In the title of one of his very last books before his death, Robert Webber raised what he believed to be the most urgent question of our time: Who Gets to Narrate the World? He points to two challenges to the Christian narrative: the external threat of radical Islamic religious nationalism and the internal threat of Western cultural accommodation.
Webber suggests that God’s story, our story, is best captured in three words: creation, incarnation, and re-creation. What is fundamentally different about Christianity from any other religions is that grace is offered through Jesus Christ, who reconciles, rescues, and reverses the brokenness between God and humanity. God’s work of redemption accomplished through his Son makes it possible for sinners to be made right with God once again. Our salvation does not depend on our being made right with God through our good works. The Son of God, who is both Creator and Redeemer, by his coming to earth as the human child Jesus united the divine and the human/created order. Creation is also re-united with God through the incarnation of Jesus. Therefore, Jesus the chosen revealer of God should be the narrator of the world.
How has the story been getting lost?
- Reason and science divide the world into sacred and secular.
- Human concepts of reason, science, evolution, and progress replace the narrative of creation, incarnation, and re-creation. “The world can now be understood without God” (p. 88).
- Postmodern philosophy deconstructs all narratives and encourages us to make our own meaning based on truth being relative—in other words, “whatever.”
- New Age spirituality is a secular spirituality that encourages us to find our meaning in vague transcendent experiences.
- There has been a loss of scriptural roots, origins, heritage, and history with increased focus on self and our needs defined by marketers and a consumer-driven society
- Consumer-driven models of church practice are the result of individualistic values.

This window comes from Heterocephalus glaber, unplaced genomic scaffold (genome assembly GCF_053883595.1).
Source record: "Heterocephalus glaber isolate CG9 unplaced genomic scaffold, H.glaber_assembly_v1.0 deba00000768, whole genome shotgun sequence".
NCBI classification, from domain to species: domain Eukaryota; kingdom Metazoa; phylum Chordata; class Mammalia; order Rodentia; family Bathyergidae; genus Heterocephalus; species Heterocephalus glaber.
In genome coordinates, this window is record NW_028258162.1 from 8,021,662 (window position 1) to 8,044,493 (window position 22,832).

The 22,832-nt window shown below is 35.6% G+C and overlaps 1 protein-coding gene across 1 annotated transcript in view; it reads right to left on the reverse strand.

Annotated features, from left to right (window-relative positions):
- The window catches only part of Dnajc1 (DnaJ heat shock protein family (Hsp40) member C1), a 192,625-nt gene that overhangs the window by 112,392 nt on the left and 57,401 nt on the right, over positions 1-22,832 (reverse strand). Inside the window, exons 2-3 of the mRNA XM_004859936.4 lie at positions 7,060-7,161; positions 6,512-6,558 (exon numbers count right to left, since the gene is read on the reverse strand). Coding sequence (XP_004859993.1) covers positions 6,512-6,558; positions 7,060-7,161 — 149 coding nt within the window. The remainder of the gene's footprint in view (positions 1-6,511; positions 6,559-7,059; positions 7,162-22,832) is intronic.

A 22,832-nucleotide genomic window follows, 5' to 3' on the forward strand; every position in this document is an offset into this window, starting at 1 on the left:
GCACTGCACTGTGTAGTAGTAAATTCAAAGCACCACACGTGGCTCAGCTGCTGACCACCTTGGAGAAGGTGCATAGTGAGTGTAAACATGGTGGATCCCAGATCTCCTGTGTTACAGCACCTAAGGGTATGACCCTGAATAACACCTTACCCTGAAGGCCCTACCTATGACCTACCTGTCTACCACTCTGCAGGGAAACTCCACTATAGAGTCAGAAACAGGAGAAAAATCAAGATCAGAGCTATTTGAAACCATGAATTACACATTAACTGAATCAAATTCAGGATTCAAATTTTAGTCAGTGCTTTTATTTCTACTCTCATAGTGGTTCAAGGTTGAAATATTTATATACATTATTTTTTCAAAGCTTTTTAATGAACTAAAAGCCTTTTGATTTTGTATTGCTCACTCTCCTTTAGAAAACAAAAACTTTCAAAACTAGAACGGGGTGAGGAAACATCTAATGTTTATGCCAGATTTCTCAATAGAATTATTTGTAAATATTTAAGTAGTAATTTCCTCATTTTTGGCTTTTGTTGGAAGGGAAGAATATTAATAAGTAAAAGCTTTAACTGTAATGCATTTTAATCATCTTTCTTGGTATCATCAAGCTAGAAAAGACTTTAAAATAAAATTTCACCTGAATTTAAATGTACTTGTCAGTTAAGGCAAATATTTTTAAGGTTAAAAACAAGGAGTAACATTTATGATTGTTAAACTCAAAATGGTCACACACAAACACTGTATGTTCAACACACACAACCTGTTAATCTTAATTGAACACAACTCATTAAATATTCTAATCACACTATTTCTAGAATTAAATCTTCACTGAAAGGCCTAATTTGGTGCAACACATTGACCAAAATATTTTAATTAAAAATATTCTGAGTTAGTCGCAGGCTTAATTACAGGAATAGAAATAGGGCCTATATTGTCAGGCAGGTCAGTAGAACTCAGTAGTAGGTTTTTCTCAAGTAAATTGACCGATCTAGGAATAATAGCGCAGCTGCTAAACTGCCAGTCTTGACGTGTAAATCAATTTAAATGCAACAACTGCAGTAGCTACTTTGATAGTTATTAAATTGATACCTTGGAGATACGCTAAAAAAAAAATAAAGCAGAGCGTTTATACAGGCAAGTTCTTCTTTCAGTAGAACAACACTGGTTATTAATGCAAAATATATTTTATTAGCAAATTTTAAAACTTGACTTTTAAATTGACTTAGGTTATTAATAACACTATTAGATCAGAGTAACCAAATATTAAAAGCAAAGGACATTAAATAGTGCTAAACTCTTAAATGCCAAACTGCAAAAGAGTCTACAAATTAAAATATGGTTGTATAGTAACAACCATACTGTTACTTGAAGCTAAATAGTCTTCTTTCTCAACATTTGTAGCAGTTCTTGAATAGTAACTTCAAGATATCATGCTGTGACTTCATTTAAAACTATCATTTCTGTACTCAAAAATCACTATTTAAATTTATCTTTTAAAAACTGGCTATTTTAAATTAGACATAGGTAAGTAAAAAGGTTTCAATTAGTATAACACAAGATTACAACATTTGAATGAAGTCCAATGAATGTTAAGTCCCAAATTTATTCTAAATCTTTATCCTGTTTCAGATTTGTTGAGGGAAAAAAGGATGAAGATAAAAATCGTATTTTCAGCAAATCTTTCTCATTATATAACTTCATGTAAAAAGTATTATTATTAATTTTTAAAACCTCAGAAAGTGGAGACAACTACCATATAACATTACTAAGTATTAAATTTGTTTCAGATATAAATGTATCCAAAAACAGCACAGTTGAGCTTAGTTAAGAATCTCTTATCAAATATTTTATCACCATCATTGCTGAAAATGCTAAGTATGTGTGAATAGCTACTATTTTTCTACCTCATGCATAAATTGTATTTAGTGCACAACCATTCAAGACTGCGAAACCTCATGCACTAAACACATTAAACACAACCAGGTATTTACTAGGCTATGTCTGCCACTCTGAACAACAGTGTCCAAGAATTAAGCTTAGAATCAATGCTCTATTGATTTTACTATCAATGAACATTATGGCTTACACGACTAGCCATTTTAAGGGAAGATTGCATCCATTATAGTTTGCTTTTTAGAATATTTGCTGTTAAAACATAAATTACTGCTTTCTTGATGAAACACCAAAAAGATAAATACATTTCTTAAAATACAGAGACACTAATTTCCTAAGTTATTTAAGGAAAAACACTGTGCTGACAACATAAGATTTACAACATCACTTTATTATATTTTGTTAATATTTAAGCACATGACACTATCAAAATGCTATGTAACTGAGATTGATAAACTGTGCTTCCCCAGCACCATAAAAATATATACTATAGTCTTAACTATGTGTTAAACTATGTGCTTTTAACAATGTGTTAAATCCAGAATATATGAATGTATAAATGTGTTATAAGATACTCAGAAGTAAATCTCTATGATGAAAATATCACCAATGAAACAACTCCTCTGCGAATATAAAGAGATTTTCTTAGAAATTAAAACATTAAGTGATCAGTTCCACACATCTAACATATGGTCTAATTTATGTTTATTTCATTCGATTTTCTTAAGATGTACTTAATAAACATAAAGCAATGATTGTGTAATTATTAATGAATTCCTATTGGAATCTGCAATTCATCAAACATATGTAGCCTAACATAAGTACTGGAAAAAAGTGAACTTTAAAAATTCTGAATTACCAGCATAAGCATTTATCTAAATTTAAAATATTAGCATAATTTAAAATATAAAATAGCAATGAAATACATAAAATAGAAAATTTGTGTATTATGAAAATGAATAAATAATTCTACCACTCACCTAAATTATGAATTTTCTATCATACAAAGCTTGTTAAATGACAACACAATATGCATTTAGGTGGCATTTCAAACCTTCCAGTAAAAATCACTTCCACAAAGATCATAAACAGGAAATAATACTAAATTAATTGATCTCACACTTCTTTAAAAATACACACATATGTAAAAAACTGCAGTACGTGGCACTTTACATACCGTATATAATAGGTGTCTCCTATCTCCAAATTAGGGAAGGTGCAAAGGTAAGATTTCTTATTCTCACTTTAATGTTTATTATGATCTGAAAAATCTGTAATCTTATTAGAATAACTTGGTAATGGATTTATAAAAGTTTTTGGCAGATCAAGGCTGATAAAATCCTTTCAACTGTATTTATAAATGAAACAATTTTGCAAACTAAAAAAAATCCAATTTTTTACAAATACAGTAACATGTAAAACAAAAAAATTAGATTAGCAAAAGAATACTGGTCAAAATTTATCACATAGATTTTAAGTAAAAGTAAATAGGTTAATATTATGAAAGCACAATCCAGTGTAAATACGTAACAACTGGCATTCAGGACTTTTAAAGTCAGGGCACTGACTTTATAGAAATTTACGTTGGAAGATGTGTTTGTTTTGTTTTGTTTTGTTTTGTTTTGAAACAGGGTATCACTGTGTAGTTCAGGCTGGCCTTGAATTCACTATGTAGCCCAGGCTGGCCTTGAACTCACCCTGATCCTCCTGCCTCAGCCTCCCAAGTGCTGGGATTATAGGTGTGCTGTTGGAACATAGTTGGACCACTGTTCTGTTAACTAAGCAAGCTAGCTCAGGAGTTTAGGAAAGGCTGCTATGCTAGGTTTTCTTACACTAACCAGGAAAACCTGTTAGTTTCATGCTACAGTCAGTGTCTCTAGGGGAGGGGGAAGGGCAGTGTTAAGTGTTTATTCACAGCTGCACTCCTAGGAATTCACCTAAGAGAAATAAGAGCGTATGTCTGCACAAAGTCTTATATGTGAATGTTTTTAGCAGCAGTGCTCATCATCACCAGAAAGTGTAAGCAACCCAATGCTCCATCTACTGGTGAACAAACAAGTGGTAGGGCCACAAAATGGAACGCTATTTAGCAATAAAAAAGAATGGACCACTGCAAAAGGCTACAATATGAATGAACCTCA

- The modern approach to the incarnation is a focus on personal salvation, not “the cosmic work of God in history.”
- God’s narrative is therefore being reduced to “social betterment” or one’s personal faith journey.
- With no universal rules and the denial of man being created in the image of God, moral decadence is on the rise.
- A new gnosticism has been made popular through such books as The Da Vinci Code and The Jesus Papers.
Webber suggests that much like the early Christian church scattered throughout the Roman world, we find ourselves in a land and time with no unified narrative, and yet those first Christians “narrated the world in a new way. They did not accommodate the faith to culture but set forth the faith in a countercultural way. In a world that had no set beliefs they proclaimed, ‘We believe.’ In a world that had no ethic, they proclaimed, ‘We behave.’ In a world where there was no belonging, they declared, ‘We belong’” (p. 51).
What are the implications of our loss of story for how nurture faith with students?
(Webber and other evangelicals have articulated a call encouraging Christians to return to the narrative of God’s Word – “A Call to an Ancient Evangelical Future.”)